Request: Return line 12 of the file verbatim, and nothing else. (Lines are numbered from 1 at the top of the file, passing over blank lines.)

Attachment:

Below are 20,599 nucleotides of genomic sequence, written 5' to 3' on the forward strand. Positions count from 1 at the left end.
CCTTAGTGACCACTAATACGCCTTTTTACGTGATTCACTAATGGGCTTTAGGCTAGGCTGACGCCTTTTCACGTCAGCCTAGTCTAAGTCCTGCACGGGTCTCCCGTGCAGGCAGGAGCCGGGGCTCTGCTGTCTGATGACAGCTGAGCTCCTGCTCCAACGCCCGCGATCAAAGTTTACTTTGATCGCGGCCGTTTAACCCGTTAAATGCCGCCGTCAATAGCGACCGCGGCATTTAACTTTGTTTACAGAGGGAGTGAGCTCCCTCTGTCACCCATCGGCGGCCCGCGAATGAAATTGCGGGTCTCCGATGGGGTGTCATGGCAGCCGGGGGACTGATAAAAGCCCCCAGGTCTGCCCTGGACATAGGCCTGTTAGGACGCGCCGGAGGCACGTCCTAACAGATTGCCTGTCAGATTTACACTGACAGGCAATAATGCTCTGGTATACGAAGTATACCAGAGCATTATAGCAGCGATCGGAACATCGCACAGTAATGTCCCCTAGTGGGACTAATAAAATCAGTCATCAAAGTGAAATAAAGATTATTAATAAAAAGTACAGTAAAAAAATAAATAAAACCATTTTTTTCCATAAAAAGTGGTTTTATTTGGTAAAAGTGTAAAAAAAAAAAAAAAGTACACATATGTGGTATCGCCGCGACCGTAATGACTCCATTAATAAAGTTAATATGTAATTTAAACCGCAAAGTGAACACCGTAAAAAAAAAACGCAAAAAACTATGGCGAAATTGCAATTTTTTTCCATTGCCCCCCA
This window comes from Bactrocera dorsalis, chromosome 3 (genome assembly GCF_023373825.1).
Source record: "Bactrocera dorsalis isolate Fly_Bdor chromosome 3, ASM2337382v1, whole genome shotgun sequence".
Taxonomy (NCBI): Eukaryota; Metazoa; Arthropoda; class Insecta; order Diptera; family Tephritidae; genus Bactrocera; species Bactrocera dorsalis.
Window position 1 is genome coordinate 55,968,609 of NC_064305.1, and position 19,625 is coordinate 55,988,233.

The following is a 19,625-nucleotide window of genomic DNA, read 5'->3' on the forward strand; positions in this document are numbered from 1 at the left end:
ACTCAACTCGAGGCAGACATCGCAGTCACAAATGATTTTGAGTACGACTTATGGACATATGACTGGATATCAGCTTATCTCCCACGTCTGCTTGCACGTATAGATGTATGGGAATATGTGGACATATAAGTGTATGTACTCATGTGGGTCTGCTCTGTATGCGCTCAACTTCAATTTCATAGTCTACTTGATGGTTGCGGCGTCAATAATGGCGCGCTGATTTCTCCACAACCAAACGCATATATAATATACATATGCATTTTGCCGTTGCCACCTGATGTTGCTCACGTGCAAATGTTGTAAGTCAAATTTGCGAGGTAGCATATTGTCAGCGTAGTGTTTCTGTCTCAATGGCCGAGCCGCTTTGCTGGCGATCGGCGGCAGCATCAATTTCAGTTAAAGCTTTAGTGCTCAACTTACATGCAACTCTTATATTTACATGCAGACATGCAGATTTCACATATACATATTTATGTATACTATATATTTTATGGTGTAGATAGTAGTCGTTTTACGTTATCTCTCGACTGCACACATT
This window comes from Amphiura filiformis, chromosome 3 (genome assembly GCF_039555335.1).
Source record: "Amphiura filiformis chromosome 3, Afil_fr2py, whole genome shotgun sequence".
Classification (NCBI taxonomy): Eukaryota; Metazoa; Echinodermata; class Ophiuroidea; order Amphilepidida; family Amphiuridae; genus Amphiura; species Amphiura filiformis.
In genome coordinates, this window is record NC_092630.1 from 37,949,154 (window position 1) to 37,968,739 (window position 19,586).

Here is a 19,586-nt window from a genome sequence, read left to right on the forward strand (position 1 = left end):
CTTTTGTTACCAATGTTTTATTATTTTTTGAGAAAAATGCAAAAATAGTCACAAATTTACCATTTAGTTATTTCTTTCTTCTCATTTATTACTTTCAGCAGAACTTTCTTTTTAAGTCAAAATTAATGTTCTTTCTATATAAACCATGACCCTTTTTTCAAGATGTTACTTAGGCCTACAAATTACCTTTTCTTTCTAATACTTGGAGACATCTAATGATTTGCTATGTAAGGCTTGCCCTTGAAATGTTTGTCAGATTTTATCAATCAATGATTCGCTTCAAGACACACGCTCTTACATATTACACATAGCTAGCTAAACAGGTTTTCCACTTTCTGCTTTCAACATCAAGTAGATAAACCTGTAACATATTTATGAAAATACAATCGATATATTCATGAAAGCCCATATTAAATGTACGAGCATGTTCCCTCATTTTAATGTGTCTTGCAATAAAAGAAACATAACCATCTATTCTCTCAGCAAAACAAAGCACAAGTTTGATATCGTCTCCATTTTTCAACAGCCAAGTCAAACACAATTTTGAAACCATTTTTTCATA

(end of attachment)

In genome coordinates, this window is record NC_092630.1 from 37,949,154 (window position 1) to 37,968,739 (window position 19,586).